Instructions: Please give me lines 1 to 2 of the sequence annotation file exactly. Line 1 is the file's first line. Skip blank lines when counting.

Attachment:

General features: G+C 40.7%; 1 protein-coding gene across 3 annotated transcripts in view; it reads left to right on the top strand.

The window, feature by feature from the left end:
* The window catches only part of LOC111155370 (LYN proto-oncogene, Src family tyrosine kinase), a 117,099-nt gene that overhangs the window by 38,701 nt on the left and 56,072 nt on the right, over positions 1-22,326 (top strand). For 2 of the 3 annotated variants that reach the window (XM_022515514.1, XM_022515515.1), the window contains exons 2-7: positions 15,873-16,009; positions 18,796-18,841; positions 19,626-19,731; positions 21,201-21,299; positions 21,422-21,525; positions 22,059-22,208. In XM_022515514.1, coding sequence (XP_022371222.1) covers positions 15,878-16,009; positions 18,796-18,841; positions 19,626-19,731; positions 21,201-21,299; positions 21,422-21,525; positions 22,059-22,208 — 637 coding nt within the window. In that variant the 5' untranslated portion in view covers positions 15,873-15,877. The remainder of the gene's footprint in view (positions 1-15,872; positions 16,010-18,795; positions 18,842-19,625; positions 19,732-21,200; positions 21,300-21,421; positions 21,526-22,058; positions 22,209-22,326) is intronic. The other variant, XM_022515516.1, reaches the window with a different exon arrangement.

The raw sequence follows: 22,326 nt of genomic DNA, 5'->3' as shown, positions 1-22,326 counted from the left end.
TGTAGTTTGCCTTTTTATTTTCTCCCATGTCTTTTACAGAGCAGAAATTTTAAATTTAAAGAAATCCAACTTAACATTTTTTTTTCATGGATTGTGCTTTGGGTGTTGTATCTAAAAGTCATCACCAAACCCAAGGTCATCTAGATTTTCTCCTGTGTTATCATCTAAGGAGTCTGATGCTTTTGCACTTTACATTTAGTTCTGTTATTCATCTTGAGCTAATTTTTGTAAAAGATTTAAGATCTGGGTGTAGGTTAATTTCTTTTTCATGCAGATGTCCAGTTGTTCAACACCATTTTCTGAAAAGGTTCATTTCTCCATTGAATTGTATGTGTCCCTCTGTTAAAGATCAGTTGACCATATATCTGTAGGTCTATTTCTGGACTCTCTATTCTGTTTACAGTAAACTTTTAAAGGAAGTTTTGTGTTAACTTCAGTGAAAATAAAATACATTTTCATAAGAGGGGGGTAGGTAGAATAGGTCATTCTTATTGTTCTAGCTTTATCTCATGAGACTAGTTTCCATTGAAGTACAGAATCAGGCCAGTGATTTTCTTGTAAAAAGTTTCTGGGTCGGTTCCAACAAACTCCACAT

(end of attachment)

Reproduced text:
General features: G+C 40.7%; 1 protein-coding gene across 3 annotated transcripts in view; it reads left to right on the top strand.

The window, feature by feature from the left end: